Movie name: The Mist
Year of release: 2007
Director: Frank Darabont
Stars: Thomas Jane, Marcia Gay Harden, Laurie Holden, Andre Braugher, Frances Sternhagen, Toby Jones, Jeffrey DeMunn, William Sadler, Alexa Davalos
Genre: Horror, Thriller
Score out of ten (whole numbers only): 7

Synopsis:
Frank Darabont follows his previous Stephen King adaptations ("Shawshank Redemption" and "The Green Mile") with another solid film, one where the chills and suspense just keep you riveted and tense all along. Boasting a terrific performance by Marcia Gay Harden as the religious nut of the city, this claustrophobic tale of suspense almost feels like a modern variation of an episode of Rod Serling's "Twilight Zone". The surprise ending is both chilling and bleak, something that will please fans of the author's work.

Movie name: Hitman
Year of release: 2007
Director: Xavier Gens
Stars: Timothy Olyphant, Dougray Scott, Olga Kurylenko, Robert Knepper, Ulrich Thomsen
Genre: Action, Thriller
Score out of ten (whole numbers only): 2

Synopsis:
Another adaptation of a video game, this time written by Skip Woods, also responsible for the screenplay of "Swordfish". The film shot entirely in Europe (cheaper locations), is fairly simple in it's premise: assassins are "raised" by a secret organization and when grown are lethal to any target they are assigned. The focus on this film is agent 47 played by Timothy Olyphant (who did so much better in "Deadwood" and "Live Free or Die Hard"), who gets set up on one of his contracts and then goes on a killing spree to save his own skin. The film basically has many action set pieces and... that's it. Nothing new here. For more irreverence and charisma Michael Davis' "Shoot'em Up" was far more interesting.


Movie name: Margot at the Wedding
Year of release: 2007
Director: Noah Baumbach
Stars: Nicole Kidman, Jennifer Jason Leigh, Jack Black, John Turturro, Ciaran Hinds, Zane Pais, Flora Cross, Halley Feiffer, Seth Barrish
Genre: Drama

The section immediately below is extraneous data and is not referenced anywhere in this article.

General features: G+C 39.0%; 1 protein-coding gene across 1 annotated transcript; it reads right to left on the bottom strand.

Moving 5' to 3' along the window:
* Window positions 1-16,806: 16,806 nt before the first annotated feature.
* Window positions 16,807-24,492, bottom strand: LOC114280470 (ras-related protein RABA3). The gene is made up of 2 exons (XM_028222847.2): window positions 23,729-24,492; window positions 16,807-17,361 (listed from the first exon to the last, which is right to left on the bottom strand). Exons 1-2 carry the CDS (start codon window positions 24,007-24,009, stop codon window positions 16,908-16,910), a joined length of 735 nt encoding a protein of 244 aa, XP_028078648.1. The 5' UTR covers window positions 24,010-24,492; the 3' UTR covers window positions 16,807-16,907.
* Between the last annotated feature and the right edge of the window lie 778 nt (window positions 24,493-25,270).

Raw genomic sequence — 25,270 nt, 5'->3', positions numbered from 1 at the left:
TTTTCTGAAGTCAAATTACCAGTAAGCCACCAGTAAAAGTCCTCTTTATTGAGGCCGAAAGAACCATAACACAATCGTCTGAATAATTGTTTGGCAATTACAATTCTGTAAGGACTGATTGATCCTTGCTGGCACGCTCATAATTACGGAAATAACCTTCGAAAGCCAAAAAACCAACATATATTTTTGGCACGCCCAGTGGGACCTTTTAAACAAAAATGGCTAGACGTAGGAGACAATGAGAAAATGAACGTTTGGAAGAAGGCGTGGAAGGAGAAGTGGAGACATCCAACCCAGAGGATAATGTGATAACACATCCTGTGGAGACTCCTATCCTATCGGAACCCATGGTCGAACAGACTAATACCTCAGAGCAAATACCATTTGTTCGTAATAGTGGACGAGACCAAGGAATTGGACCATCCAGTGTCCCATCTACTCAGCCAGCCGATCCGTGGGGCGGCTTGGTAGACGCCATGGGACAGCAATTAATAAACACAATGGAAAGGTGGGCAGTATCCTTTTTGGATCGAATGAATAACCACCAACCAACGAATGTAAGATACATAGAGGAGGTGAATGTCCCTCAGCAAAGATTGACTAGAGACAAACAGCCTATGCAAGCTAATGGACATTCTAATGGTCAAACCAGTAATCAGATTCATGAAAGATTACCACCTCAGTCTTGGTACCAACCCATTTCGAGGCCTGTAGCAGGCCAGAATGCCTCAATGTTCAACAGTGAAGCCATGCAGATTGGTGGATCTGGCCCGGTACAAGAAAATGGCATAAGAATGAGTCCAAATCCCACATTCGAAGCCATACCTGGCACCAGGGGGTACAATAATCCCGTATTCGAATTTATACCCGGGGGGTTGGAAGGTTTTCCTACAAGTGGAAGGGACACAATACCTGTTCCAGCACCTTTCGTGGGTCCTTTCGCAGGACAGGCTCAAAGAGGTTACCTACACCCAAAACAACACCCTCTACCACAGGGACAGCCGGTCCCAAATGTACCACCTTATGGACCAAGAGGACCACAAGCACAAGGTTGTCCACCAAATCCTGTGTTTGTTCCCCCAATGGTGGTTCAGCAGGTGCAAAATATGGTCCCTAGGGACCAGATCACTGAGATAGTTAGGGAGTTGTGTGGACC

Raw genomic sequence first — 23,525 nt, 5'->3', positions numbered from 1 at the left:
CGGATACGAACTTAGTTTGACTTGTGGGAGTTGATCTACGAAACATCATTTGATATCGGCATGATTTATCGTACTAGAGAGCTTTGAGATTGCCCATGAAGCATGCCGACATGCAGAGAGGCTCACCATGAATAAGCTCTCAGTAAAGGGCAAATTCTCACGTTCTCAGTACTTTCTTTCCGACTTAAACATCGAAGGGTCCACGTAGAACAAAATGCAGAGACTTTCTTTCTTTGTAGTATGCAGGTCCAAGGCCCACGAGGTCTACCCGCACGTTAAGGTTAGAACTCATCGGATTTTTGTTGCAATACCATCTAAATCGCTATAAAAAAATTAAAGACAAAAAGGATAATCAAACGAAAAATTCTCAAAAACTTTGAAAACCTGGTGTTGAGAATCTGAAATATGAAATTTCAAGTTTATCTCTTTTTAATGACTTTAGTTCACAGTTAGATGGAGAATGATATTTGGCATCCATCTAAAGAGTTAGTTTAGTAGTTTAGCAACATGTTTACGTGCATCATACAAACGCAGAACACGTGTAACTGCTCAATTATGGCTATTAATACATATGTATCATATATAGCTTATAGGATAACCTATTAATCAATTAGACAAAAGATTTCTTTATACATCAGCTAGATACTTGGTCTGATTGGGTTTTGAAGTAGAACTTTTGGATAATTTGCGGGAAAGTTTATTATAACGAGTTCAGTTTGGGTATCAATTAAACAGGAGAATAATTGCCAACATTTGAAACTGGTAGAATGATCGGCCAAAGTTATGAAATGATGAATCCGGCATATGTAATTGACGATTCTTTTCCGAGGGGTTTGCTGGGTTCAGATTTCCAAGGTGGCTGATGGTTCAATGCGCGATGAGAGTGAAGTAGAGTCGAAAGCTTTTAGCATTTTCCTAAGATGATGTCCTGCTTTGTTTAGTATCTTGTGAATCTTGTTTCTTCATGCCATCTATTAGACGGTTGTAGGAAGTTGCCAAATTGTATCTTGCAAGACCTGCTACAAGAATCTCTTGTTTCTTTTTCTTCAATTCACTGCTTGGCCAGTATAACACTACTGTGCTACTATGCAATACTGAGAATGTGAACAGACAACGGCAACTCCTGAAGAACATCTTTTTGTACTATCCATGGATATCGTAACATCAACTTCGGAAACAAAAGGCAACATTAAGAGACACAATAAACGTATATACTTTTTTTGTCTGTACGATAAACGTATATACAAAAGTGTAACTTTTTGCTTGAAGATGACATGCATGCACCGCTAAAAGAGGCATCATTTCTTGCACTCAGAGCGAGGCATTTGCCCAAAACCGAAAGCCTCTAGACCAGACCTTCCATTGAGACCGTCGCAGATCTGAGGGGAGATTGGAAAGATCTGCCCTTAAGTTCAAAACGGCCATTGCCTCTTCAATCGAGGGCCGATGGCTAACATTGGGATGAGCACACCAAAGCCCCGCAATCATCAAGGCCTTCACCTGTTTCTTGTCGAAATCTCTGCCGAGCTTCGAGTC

Score out of ten (whole numbers only): 7

Synopsis:
Following "The Squid and the Whale", Noah Baumbach's "Margot at the Wedding" is a look at the dysfunctional relationship between two sisters, and their ramifications to the other people in their lives. Jennifer Jason Leigh shines as Pauline, a mature woman who is pregnant, and who's about to marry Malcolm, much to her sister Margot's shock and disapproval. Margot is a famed author whose marriage is collapsing, involved in an affair, and just deeply unhappy with the outcome her life has had. All these lives come into collision in the days leading up to the wedding, in ways that are at times humorous and also dramatic. Definitely a film worth checking, with a beautiful photography by the great Harris Savides.

Monday, November 19, 2007

Films of the Weekend - November

Movie name: Mr. Magorium's Wonder Emporium
Year of release: 2007
Director: Zach Helm
Stars: Dustin Hoffman, Natalie Portman, Jason Bateman, Zach Mills, Ted Ludzik
Genre: Comedy, Fantasy
Score out of ten (whole numbers only): 5

Synopsis:
"Stranger than Fiction" marked the introduction of screenwriter Zach Helm's talent to a vast audience. The Marc Forster film managed to be intelligent, well directed and boasted a terrific cast. "Mr. Magorium's..." Helm's first screenplay, though filled with potential and again with great actors, ends up feeling forced, contrived and lacking a spark that made Tim Burton's "Charlie and the Chocolate Factory" such a delight to see. The film ends up leaving the air of all that it could've been but that it never really reached - much like the character of Dustin Hoffman, that never really makes you believe he's magical. Natalie Portman, a hugely talented actress ends up lost in the midst of a story that could have really flown if in other hands (I'll go out on a limb and say that even Terry Gilliam could have given a really interesting twist on this story).